The Issue:

Citizen science is a term used to refer to involvement by non-professionals at any stage of the scientific process. Community-based environmental citizen science is a process in which community members take the lead on monitoring environmental conditions or detecting environmental violations near their homes. As the federal government and some states step back from environmental enforcement—and as new technologies facilitate the gathering, analysis, and sharing of environmental data—there is both a greater need and a greater opportunity for environmental citizen science.

The Clinic’s Work:

The Clinic is in the midst of a multi-year, multi-pronged effort to promote and facilitate community-based environmental citizen science. In the fall of 2017, the Clinic hosted a workshop that brought together federal, state, and local agency staff, representatives from environmental, environmental justice, and citizen science organizations, and technology developers to discuss legal and policy issues for environmental citizen science. The workshop included presentations by current and former clinic students.

Clinic staff and students—with input from the Environmental Law Institute and Environmental Defense Fund—have developed an interactive, electronic Manual for Citizen Scientists Starting or Participating in Data Collection and Environmental Monitoring Projects, which has also been adapted into a website: https://citizenscienceguide.com/homepage. This interactive tool helps individuals and organizations identify, design, and implement citizen science projects. The Manual is supported by a fifty-state survey of laws relevant to the activities of citizen scientists that includes regulatory and evidentiary standards applicable to uses of environmental data.

The Clinic has also produced supplements to the Manual on Public Rights to Information About Chemical Storage and Releases and Using Citizen Science Data in Litigation.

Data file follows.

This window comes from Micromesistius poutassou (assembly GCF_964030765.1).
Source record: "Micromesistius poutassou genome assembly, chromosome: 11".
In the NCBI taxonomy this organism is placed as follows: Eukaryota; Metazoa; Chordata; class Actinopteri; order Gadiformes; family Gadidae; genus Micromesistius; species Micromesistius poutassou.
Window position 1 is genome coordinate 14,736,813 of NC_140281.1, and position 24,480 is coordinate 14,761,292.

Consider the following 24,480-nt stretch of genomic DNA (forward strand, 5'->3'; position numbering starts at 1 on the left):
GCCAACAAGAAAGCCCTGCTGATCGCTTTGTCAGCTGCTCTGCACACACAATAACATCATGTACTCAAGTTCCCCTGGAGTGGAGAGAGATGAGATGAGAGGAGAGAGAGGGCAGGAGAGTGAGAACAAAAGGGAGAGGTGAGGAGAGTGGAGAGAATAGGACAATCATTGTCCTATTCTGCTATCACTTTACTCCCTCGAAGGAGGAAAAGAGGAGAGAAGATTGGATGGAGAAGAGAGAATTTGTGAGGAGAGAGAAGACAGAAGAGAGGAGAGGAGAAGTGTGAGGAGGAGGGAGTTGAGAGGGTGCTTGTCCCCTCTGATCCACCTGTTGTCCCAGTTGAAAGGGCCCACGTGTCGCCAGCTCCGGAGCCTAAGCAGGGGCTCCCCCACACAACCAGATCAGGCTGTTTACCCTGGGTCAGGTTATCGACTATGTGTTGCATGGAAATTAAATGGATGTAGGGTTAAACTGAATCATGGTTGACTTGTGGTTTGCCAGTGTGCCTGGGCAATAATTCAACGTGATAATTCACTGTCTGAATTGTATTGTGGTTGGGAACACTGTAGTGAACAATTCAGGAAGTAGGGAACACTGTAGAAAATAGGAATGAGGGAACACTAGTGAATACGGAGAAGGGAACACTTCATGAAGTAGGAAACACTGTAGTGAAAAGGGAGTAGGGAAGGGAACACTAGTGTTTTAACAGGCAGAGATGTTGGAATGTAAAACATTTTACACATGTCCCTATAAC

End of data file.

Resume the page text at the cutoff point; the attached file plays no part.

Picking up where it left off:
Clinic staff and students also presented the Clinic’s work at the 2017 Great Lakes Restoration conference in Buffalo, New York; the Citizen Science Association 2019 Conference in Raleigh, North Carolina; and the 2019 National Environmental Justice Conference and Training Program in Washington, DC.

In addition, Deputy Director Shaun Goho participated in two webinar panels:  1) “Collecting and Reporting Evidence of Environmental Law Violations: Tools that Work for Citizens” (June 2019), which focused on a critical component of environmental law enforcement: educating and empowering citizens in the U.S. and abroad; and 2) “Introducing the Citizen Science Association (CSA) Law and Policy Working Group and its new Legal Question Submission Tool” (September 2019), which announced the creation of a tool through which the citizen scientist community can submit questions about relevant laws and policies raised by citizen science projects.  The Clinic has volunteered to make its Clinic students available to periodically answer legal and policy questions submitted by citizen scientists.  In addition to being posted on the Citizen Science Association website, the Clinic’s answers are available on its Citizen Science Manual website, https://citizenscienceguide.com/homepage.